Following a fall tour that took her from New York to San Francisco, Terry Blackhawk will bring her new award-winning book, Escape Artist, back to her hometown in the new year. The Detroit poet plans to read at local bookstores, including Book Beat in Oak Park and Borders in Rochester Hills.
Even though the title, Escape Artist, evokes images of slipping away into the night, the writing itself is more about tuning in and being present, wherever one may happen to be. The book’s many references to departures and images of birds work to define the functions of boundaries as much as they call forth images of flight.
Blackhawk has a remarkable curiosity about the state and position of things. She steps freely into scenes of her own poems to discover their qualities and coordinates. The first three sections of her book are experiments in juxtaposition and a blurring of lines, creating lucid abstractions sort of like a dream.
Reading Blackhawk’s book, one discerns the author as one might sense a stranger entering a dimly lit room. Was it the barely audible footsteps, the shadows or the faint whisper of breath that made the presence known? When exploring the ethereal space between objects in nature and visual art, for example, the poet frames the imagery in first-person language that exposes layers of thought behind the thinker and the voice.
While this layering is often found in the work of other poets, it’s especially striking in Blackhawk’s poetry, which blends the observer into the subject itself. In the third stanza of “Between the Birds and Rauschenberg,” she writes:
I went to Ecuador to lose my way
In the language of birds and native magic.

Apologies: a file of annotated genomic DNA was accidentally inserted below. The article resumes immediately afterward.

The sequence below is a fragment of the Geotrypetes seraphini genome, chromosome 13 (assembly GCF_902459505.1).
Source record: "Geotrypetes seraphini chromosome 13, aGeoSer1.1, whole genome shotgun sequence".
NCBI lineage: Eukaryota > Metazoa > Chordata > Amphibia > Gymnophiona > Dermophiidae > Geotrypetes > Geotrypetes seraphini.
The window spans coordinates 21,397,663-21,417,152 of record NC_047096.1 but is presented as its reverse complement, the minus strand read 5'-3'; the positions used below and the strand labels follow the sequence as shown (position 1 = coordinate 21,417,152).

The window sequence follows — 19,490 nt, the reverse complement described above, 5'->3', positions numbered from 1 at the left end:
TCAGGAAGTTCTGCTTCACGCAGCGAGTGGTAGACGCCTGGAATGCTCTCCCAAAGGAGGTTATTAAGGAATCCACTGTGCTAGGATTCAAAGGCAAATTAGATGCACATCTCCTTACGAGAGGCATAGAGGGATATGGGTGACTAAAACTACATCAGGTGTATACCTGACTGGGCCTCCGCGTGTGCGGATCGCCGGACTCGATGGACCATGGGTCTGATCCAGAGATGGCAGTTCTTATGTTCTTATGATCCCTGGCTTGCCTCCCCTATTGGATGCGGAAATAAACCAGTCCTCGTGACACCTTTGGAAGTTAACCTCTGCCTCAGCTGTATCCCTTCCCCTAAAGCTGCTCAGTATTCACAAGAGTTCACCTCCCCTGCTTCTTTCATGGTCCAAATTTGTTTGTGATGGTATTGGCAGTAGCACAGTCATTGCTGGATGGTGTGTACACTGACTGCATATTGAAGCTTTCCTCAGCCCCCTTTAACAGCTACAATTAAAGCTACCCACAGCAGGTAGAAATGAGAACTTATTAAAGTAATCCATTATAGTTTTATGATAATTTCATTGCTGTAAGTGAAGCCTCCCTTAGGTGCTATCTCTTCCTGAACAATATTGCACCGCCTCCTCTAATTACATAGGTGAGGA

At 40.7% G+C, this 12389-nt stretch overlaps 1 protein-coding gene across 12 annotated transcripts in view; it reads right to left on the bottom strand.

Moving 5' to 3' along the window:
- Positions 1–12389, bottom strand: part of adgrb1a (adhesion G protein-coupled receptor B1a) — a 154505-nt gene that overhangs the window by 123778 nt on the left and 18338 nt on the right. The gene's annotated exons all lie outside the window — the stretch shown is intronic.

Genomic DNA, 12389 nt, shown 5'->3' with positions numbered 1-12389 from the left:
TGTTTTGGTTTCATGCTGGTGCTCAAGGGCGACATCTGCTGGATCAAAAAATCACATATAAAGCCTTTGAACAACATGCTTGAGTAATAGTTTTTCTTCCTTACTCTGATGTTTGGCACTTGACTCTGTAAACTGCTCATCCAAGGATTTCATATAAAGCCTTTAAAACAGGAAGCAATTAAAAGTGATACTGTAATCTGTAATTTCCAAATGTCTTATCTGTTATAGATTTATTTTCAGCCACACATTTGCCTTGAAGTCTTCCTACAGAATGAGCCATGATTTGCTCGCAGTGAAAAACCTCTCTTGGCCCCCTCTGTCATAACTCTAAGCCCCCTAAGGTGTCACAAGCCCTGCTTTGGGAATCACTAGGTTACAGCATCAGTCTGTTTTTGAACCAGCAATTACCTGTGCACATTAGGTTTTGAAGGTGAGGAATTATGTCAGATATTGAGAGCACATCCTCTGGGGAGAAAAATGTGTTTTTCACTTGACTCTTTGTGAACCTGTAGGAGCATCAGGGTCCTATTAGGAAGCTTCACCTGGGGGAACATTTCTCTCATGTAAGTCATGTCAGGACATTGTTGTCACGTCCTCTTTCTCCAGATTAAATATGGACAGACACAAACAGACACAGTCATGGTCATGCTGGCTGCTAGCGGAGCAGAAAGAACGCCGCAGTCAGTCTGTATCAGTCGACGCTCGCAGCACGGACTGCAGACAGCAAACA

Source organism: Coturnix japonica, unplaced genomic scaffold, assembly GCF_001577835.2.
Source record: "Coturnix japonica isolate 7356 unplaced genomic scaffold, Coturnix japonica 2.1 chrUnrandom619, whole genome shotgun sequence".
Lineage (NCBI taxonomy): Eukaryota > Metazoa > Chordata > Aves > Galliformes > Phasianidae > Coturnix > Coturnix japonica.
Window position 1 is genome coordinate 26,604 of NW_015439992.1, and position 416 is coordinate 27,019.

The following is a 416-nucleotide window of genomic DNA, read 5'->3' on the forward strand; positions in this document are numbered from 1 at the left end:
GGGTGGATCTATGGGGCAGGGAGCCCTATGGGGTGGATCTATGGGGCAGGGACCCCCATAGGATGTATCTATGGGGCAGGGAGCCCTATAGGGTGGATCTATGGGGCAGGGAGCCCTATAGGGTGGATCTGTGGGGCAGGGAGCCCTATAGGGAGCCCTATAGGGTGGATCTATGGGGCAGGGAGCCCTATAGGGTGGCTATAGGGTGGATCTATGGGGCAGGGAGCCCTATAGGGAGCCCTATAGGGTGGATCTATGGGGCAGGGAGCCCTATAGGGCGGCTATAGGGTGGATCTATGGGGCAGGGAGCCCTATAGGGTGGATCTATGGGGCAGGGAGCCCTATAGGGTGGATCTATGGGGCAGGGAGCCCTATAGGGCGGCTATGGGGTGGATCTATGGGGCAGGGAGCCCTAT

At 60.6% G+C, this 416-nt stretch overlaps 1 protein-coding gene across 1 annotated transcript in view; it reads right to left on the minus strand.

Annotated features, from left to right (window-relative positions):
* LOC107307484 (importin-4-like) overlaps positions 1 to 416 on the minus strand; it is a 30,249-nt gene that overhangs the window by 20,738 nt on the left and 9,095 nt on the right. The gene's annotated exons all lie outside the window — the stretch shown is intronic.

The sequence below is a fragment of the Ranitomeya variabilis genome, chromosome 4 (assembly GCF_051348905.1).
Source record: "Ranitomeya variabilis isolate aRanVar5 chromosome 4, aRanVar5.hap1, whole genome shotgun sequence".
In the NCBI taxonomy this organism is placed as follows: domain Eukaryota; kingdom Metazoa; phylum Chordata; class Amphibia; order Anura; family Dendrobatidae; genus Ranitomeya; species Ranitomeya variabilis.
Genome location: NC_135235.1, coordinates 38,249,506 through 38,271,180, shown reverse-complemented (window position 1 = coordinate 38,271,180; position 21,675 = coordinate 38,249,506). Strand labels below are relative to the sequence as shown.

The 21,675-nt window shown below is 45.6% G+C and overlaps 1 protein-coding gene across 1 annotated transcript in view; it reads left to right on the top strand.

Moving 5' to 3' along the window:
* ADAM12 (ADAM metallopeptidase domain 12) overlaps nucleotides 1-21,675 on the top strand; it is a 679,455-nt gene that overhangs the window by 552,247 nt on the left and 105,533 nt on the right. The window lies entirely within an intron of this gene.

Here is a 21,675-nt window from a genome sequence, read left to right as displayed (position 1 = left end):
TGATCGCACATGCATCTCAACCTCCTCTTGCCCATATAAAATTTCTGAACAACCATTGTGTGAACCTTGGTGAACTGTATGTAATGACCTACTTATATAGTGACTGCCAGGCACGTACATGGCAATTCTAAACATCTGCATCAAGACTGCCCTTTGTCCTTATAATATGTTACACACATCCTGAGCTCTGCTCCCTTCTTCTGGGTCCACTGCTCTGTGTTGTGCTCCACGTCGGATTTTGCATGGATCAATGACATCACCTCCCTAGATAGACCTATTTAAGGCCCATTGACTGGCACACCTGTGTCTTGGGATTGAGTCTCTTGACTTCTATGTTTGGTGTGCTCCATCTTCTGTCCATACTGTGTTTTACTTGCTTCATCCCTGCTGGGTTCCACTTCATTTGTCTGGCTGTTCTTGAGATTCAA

Scarcely home again, touring this exhibit,
What’s present and what’s after-image
Seem to overlap. Tropic mnemonics pop up
Their heads, scuttle out from collages
Escape Artist is filled with the astute observations of a traveler moving through time and place. Through the power of language and a truth in her storytelling, Blackhawk’s verses are true-to-life records painted with sensitive, imaginative awareness. Her words move in circular motion, curving thoughts back to their starting points. But there are also some interesting reversals that showcase the intricacy of the author’s vision.
In the poem “Capture” Blackhawk lifts her eyeglasses to stare into the eyes of an owl, but is then caught by the bird’s gaze, the author looming “huge and human.” While bird-watching, she sees herself.
Later in “Mirror Surface,” she considers Van Gogh and Monet spliced with a nature scene in which she longs to remain “lost in the raveling scrawl, the brainy shapes of trees.” Again, Blackhawk explores reflection, creating trees that seem capable of considering her as she considers them. In this way she enters her poems fully, even using her own name at the end of “At the Victoria and Albert Museum”: “Fellow travelers, make the most of artifacts and time/before your form runs out, like Tourist Blackhawk’s linking song.”
The title poem features a crow dangling by its left foot from an electrical wire:
Surely dead, the dank, bone-filled rag of it — until it swiveled upright, flapped, then flew, glad,
I suppose, to have looked at the world in a new way,
to leave behind a dummy’s point of view.
The fourth section, “An Earlier Tongue,” shifts to ancient history and mythology, playing more with time than identity or layers of consciousness. But it’s an interesting transition that gives even more mindscape to this already abundant and worthwhile read.
Norene Cashen writes about books for Metro Times. E-mail firstname.lastname@example.org.